There was a production I did at Hampstead with the fantastic Nicola Walker called Dead Eyed Boy. That was good. Sometimes you do these productions and they don’t get quite the same amount of attention as something like The Weir or Buried Child. But they’re still highlights when you’re working with an actor as great as that and you’re just flying. I’m pretty sure The Late Henry Moss is going to be a favourite too.
Nicola Walker again. I’m loving this cast, too - and I’m not just saying that because we’re talking about this production. It’s a really, really tight ensemble. Andrew Lincoln’s my brother in this and he’s beautiful, really strong, very tight. M Emmett Walsh, Big Emmett, from Buried Child. He’s a contrary old git, he scares the hell out of everybody, but I didn’t take his shit. I gave as good as he did and he liked that. Abusing each other was some form of affection.
Michael Attenborough is a joy. Matthew Warchus is a beautiful, brilliant director. And the same with Ian Rickson, Stephen Daldry, James McDonald, Howard Davies…. Just check out that list. It’s great. I’ve been very very lucky to work with all of them.
Sam Shepard is in my top three, along with Conor McPherson and Brian Friel. No, that’s horrible, I need a top ten. You’ve also got to put in Frank McGuinness and all the other Irish boys. Also Harold Pinter. Okay, he’s not Irish, but he worked there for awhile, you know, he toured Ireland as a stage manager. God, wasn’t Pinter’s Nobel lecture fabulous? Michael Attenborough came into rehearsals the next day chanting, “one Harold Pinter, there’s only one Harold Pinter”!
What roles would you most like to play still?
I’d like to do Brian Friel’s Faith Healer. And, of the Shakespeare canon, Macbeth is the one I’d love to do. They’re the only two real stand-out ones.
What's the last thing you saw on stage that had a big impact on you? And the first?
The first play I saw was Richard III when I was 15 or 16. It’s what made me want to become an actor. I was studying English Literature at school and we were reading Richard III. We had a very good teacher who took us to the Belgrade Theatre in Coventry. Seeing Barry McCarthy do Richard III, the play made sense for the first time, but also I was struck by, “god, what a great thing to do - acting on the stage!” It literally was as corny as that. The last thing I saw was The Hypochondriac here (at the Almeida), which I thought was a blast.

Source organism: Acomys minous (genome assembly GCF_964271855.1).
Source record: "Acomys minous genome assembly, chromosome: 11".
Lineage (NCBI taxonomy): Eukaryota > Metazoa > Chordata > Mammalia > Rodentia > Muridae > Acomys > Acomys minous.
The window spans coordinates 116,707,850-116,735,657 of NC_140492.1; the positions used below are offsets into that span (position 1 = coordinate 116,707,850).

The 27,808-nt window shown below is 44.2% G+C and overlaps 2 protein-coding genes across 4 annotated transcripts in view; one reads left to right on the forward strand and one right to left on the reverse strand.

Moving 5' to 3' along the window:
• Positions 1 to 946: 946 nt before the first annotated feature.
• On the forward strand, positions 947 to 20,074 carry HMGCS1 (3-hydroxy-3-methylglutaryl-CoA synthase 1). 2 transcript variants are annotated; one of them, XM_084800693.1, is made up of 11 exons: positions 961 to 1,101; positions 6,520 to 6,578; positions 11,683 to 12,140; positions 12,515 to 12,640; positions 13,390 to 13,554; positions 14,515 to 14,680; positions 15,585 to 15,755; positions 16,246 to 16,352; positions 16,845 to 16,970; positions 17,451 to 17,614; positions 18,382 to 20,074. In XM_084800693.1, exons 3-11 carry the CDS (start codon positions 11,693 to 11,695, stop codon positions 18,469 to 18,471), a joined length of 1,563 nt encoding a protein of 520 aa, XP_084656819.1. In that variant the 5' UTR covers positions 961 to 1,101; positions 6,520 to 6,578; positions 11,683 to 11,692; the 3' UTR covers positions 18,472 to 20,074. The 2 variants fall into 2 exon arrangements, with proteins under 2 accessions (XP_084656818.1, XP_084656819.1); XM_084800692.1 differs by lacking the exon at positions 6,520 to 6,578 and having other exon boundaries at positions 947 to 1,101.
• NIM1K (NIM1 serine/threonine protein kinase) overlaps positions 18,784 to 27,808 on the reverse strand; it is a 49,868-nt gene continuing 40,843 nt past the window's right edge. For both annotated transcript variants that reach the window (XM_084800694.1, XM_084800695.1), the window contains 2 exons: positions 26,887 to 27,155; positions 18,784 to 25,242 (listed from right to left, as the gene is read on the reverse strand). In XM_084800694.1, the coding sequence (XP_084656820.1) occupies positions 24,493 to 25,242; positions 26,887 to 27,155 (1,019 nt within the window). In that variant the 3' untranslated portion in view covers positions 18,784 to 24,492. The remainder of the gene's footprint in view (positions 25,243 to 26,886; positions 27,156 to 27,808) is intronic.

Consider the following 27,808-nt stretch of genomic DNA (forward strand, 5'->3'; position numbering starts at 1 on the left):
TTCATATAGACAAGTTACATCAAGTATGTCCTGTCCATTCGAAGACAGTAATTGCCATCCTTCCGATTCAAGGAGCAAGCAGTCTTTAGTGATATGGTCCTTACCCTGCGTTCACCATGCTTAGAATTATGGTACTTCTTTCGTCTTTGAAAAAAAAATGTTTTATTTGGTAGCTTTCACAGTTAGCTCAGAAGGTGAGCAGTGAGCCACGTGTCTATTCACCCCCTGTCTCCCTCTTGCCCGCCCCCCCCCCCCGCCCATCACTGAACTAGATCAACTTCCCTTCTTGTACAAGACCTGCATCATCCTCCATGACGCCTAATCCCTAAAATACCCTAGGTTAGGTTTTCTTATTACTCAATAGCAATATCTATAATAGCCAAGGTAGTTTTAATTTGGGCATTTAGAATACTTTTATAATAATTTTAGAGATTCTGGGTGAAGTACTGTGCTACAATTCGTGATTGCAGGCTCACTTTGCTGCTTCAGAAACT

What would you advise the government to secure the future of British theatre?
It’s not just as simple as more subsidy. I wonder if there shouldn’t be some sort of cultural tax whereby profits from film, TV and theatre can be pooled in order to create a more even-handed network. They talk about the Royal Family attracting tourism, but theatre in London attracts a huge amount of tourism and revenue. It’s part of the cultural life of Britain. It should be nurtured and cared for more meticulously.
If you could swap places with one person (living or dead) for a day, who would it be?
Probably some rock star, just to live that life for one day, go a bit barmy then go out and do a gig. I think every actor wants to be a rock star to a certain extent.
Favourite holiday destinations
New York City. Even though they have inferior theatre, as a city you just can’t beat it for me.
Favourite after-show haunts
Round here (in Islington) at the weekend, it would be to watch a band at my old stomping ground, the King’s Head. I’m a big supporter of the King’s Head. I’ve done three plays there. And I love live music.
If you hadn’t become an actor, what might you have done professionally?
I thought I was destined to be a butcher because my father was. I used to go and watch him at work in his shops at a very young age, but I hated it. One of the reasons I wanted to be an actor was, I naively thought, it would beat working for a living! Actually, if I could do anything else, I’d be in a band. I don’t play any instruments. I’d be Bono, wouldn’t I? But I don’t have a great singing voice - that’s why I’m an actor!
Why did you want to accept your part in The Late Henry Moss?